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28 votes

Lowest possible lunar orbit and has any spacecraft achieved it?

The lowest orbit achieved would probably be PFS-2, a small satellite deployed from Apollo 16's service module. It was intended to go into a 55x76-mile orbit (88.5x122 km), but due to variations in ...
Mark's user avatar
  • 15.4k
23 votes

Why is the sidereal period of the Earth 362.392667 days?

Why is the sidereal period of the Earth 362.392667 days? It's not. You are doing three things wrong: You are using the solar system barycenter and assuming that is an object (it isn't). You are ...
David Hammen's user avatar
  • 75.3k
22 votes

Lowest possible lunar orbit and has any spacecraft achieved it?

"Lowest possible lunar orbit..." As pointed out in comments and in answers to the linked questions Are low, polar lunar orbits in general relatively stable? Moon orbit station-keeping delta-...
uhoh's user avatar
  • 148k
21 votes

How do satellite trackers work when showing a "satellite"?

How do satellite trackers work when showing a "satellite"? Satellite "tracking" websites do not "track" anything. You could blow up the satellite, and that little dot ...
uhoh's user avatar
  • 148k
19 votes
Accepted

Can the Right Ascension and Argument of Perigee of a spacecraft's orbit keep varying by themselves with time?

You are correct to a point that the RA of the ascending node and argument of perigee won't change over time without some external force acting upon the satellite. In a simplified gravitational field, ...
Jack's user avatar
  • 9,966
18 votes
Accepted

Will crewed vehicles ever follow multi-flyby trajectories?

Given the mass costs in terms of consumables and the risk and support costs of keeping humans in space for longer, it seems unlikely that the multiple Earth-Venus flybys used by a lot of robot probes ...
Steve Linton's user avatar
  • 19.6k
17 votes
Accepted

How to get semi-major axis from TLE?

The TLE gives mean motion ($n$) in $\frac{rev}{day}$. This needs to be converted to $\frac{rad}{s}$ which can be accomplished by multiplying the $n$ TLE value by $\frac{2\pi}{86400}$. Therefore, to go ...
amkas90's user avatar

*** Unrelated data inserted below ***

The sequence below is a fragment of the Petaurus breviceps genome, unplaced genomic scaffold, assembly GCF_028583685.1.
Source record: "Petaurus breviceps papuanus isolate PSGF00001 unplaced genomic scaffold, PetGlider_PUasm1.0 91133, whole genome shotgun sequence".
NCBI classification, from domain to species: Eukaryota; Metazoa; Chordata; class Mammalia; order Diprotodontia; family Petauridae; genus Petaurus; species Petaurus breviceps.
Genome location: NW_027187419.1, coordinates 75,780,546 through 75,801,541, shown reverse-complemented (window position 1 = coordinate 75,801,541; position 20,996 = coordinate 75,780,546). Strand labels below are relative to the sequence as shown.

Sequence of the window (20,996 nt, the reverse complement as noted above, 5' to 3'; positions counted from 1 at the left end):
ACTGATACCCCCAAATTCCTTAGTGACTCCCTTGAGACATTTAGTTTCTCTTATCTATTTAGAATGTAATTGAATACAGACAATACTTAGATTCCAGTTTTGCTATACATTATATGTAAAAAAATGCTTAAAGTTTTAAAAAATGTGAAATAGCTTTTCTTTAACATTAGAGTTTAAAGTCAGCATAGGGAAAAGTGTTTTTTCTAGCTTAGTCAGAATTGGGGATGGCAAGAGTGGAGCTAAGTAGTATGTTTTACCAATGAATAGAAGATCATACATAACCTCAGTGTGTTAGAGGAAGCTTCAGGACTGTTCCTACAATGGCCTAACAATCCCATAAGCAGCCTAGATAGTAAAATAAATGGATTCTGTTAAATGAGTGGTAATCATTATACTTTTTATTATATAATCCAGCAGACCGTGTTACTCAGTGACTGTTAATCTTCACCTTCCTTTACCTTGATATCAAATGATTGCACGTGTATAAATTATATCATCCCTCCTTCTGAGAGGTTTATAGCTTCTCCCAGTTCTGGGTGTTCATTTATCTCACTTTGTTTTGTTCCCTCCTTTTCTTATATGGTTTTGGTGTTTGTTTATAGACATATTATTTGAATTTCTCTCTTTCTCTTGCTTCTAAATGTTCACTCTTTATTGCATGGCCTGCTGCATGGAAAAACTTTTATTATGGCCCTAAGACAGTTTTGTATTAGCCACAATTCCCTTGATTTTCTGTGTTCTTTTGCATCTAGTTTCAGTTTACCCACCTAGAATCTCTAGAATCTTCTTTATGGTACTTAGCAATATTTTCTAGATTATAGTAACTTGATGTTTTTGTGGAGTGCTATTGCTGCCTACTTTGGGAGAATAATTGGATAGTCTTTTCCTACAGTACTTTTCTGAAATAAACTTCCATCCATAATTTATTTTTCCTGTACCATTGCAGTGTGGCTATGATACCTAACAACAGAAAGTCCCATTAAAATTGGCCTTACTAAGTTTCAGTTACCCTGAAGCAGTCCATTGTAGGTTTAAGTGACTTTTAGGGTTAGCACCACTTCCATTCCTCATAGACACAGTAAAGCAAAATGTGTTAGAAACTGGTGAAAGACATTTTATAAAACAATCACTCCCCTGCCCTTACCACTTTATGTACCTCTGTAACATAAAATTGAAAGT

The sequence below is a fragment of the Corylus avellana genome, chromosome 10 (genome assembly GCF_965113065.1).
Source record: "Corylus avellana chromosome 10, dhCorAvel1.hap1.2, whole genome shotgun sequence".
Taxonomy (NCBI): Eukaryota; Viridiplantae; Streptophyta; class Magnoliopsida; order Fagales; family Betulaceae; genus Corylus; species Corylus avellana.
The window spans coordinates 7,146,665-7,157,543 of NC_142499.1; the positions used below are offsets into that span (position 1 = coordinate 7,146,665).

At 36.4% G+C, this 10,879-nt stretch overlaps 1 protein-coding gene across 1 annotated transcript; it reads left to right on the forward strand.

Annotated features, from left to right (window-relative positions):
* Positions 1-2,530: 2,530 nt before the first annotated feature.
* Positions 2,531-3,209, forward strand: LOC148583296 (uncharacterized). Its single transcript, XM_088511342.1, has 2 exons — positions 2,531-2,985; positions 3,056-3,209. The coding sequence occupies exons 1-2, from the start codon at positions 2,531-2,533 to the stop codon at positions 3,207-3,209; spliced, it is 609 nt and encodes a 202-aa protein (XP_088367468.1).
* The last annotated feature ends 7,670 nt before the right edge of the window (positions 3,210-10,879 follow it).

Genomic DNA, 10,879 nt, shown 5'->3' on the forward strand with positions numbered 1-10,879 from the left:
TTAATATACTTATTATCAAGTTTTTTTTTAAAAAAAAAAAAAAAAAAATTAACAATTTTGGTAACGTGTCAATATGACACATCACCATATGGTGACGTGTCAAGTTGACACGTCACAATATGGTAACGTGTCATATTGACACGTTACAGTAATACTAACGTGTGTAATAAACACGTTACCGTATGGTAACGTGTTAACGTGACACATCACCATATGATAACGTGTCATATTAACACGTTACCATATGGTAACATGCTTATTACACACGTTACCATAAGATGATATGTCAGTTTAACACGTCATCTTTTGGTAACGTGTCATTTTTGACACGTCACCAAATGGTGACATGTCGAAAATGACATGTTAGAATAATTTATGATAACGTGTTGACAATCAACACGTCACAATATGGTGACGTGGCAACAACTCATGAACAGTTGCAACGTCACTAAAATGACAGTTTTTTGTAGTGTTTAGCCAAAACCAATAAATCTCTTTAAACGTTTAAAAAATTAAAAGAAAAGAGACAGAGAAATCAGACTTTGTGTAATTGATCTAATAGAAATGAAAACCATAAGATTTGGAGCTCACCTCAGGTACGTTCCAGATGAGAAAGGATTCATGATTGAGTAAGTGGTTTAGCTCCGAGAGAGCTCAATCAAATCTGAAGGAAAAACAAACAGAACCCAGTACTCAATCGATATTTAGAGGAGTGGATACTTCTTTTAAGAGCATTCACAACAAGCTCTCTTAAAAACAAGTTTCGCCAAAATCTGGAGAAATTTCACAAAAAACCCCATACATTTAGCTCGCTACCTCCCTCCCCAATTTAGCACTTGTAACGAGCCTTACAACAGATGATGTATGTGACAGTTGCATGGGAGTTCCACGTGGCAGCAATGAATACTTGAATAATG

• 456
17 votes
Accepted

How (the heck) are military satellites with (apparently) classified TLEs still showing up on sat map websites?

There is an international network of observers of classified satellites, organized around the Seesat-L mailing list: http://www.satobs.org/seesat/seesatindex.html They typically look for satellite ...
gosnold's user avatar
  • 1,308
17 votes
Accepted

How to get true anomaly from time?

An exercise that was left unsolved from last year's class gives me this equation : $$ t-t_{p} = \sqrt{\frac{a^3}{\mu}}*(\arcsin(X) - e*X) $$ where : $$ X = \frac{\sqrt{1-e^2}*\sin(v)}{1+e*\cos(v)...
David Hammen's user avatar
  • 75.3k
16 votes

When calculating the six Keplerian Orbital Parameters, why do we need both Eccentricity AND the Semi-Major Axis? Doesn't one tell you the other?

The two parameters are independent; any combination of non-negative semi-major axis and eccentricity between 0 and 1 results in a valid ellipse. Semi-major axis for an ellipse is half the longest ...
notovny's user avatar
  • 5,544
14 votes

Why does a launch due south (180° azimuth) not translate into a polar orbit from Vandenberg?

If the Earth did not rotate, a 180° launch azimuth would result in a 90° inclination orbit. To compensate for the rotation, the azimuth should be bigger than 180°. If the rocket were launched from the ...
Uwe's user avatar
  • 49.2k
14 votes
Accepted

I'm building a CubeSat for a short 8-day mission in LEO followed by a fairly quick reentry, what range of orbits to consider?

You want a very low altitude, to maximize drag, to make the object deorbit quickly even if you never manage to establish control from the ground. The constraint is that you don't want to go too low, ...
Ryan C's user avatar
  • 8,047
13 votes
Accepted

Required Orbital Components to Fully Define Orbit

You need them all, but can omit Mean Anomaly at Epoch and Epoch if you don't care where the object is at any given time, and just care about the orbit itself. Inclination and Right Ascension of the ...
notovny's user avatar
  • 5,544
12 votes
Accepted

Calculate True Anomaly at future point in time with hyperbolic orbits

Not surprisingly, one needs to use hyperbolic functions as opposed to trigonometric functions with regard to hyperbolic trajectories. The motivation is simple. Let's start with Kepler's equation, $M =...
David Hammen's user avatar
  • 75.3k